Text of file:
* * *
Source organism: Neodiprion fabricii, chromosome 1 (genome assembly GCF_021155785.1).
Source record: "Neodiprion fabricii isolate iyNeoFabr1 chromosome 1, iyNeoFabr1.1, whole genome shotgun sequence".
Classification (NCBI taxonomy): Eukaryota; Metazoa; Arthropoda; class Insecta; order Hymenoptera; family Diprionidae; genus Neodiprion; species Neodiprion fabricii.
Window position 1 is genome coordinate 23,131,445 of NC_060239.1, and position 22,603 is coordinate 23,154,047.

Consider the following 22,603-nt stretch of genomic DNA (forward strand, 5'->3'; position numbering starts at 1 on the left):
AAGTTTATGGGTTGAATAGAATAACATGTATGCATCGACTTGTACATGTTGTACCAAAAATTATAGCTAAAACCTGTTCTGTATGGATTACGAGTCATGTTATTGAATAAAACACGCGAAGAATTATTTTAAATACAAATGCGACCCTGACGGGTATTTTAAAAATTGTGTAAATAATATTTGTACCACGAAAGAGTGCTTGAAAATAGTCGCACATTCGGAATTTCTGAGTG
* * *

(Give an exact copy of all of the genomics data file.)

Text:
Source organism: Neodiprion fabricii, chromosome 1 (genome assembly GCF_021155785.1).
Source record: "Neodiprion fabricii isolate iyNeoFabr1 chromosome 1, iyNeoFabr1.1, whole genome shotgun sequence".
Classification (NCBI taxonomy): Eukaryota; Metazoa; Arthropoda; class Insecta; order Hymenoptera; family Diprionidae; genus Neodiprion; species Neodiprion fabricii.
Window position 1 is genome coordinate 23,131,445 of NC_060239.1, and position 22,603 is coordinate 23,154,047.

Consider the following 22,603-nt stretch of genomic DNA (forward strand, 5'->3'; position numbering starts at 1 on the left):
AAGTTTATGGGTTGAATAGAATAACATGTATGCATCGACTTGTACATGTTGTACCAAAAATTATAGCTAAAACCTGTTCTGTATGGATTACGAGTCATGTTATTGAATAAAACACGCGAAGAATTATTTTAAATACAAATGCGACCCTGACGGGTATTTTAAAAATTGTGTAAATAATATTTGTACCACGAAAGAGTGCTTGAAAATAGTCGCACATTCGGAATTTCTGAGTG